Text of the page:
In 2010, the UK’s underspecified caretaker conventions caused the “Squatter in Downing Street” controversy, when Gordon Brown remained in office after Labour’s election defeat, and the country still lacks adequate rules to govern caretaker situations.

Could students swing the general election? No, obviously they can’t – and neither can badgers.

The election strategies of “modernised” unions and NGOs are becoming increasingly futile. We need to create mayhem to move the ground from under politicians, not fight on their terrain.

Defending the status quo: Labour and leftist responses to the Green Surge

Shouts of "you'll let the Tories in!" are again doing the rounds, will it ever be acceptable to vote for a lefty party that isn't Labour?

Red state, red power: Nebraska’s publicly-owned electricity system

Nebraska's energy is all publicly owned, yet it blows away the myth that public ownership is inherently inefficient, bureaucratic or unresponsive.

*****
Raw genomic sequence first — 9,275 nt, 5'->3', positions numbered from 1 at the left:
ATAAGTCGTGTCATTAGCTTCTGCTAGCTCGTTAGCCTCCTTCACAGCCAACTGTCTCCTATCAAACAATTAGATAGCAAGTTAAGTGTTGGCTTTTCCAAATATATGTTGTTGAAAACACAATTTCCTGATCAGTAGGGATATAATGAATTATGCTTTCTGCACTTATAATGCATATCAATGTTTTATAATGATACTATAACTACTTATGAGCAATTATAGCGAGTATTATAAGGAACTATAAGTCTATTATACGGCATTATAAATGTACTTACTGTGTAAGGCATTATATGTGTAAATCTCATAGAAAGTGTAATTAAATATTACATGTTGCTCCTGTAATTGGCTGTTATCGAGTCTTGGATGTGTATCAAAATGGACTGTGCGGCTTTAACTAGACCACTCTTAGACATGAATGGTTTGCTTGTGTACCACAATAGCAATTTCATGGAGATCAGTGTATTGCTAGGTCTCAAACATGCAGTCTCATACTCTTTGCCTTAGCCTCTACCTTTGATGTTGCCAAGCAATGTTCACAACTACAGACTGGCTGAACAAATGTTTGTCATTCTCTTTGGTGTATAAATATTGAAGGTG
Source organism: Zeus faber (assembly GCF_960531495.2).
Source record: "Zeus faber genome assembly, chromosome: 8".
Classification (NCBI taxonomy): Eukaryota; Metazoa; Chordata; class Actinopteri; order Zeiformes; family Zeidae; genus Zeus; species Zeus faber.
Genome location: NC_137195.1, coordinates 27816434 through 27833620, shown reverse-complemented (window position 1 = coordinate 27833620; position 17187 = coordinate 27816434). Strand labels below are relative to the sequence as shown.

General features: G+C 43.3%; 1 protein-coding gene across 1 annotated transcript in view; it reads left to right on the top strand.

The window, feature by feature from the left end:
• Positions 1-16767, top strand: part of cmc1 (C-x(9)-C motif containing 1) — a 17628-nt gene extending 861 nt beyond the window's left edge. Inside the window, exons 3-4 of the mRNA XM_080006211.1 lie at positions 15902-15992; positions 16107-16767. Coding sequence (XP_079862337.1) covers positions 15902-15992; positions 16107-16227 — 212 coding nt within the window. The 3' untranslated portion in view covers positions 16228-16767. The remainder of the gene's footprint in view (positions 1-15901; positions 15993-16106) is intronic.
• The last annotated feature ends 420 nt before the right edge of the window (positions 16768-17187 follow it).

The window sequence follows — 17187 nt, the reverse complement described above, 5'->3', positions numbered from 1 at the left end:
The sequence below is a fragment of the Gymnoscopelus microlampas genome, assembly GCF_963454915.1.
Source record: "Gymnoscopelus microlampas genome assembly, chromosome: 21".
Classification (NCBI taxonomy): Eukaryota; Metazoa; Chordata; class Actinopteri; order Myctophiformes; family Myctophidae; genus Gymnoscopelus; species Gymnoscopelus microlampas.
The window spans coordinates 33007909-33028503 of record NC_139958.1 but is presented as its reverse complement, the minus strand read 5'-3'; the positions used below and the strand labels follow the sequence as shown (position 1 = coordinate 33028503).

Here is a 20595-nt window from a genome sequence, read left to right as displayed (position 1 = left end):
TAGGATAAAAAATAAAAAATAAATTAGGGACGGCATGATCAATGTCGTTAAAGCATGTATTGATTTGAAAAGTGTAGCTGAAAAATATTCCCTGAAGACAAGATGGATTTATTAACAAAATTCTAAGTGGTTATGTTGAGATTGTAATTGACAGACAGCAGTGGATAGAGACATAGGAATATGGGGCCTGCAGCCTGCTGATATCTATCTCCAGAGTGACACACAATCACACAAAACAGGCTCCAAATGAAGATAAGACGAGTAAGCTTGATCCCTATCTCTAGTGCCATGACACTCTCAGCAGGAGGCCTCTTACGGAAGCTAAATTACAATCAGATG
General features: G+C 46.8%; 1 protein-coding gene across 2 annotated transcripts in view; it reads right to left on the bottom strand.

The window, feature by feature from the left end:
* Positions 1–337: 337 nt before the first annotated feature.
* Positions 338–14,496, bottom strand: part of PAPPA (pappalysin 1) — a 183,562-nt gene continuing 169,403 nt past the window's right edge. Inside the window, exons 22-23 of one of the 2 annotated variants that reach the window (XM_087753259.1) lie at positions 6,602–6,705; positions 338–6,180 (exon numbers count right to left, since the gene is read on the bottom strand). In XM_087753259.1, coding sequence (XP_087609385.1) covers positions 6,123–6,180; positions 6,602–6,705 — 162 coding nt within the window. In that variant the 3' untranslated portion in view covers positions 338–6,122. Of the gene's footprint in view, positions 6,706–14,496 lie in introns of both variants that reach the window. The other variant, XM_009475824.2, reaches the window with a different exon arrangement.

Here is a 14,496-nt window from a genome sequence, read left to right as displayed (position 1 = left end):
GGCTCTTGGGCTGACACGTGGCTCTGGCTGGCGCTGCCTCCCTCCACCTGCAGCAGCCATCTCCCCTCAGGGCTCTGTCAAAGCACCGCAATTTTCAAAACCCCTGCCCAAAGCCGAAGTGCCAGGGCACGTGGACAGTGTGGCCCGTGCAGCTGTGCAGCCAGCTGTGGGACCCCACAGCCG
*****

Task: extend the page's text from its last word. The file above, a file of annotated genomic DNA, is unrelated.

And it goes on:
'Respect' for religion is often simply tyranny backed by violence

The monotheistic religions have a rich history of slaughter and butchery. Far better that we try to respect each other as human beings.

Democracy Day: we’ve got to break free

A real democratic energy is building-up in the United Kingdom but the existing system doesn’t seem able to vent or channel this demand for fresh thinking about how we live our lives.

Multilateralism: is the end in sight?

The P5 process was a British attempt to spark multilateral nuclear disarmament. It should no longer be accepted as an excuse for inaction.  

Campaigning at home is the route to tackling poverty abroad

Tax avoidance costs developing countries billions every year. So this week 16 domestic and internationally focused organisations have joined forces to launch a campaign for a Tax Dodging Bill.


The 50th anniversary of Winston Churchill's death brought forth a spasm of second-rate musings and hagiographical blather about the great man by the London media, but little understanding of the transformation of Britain which, despite himself, he personified. Here, by contrast, is the 1982 analysis of Anthony Barnett.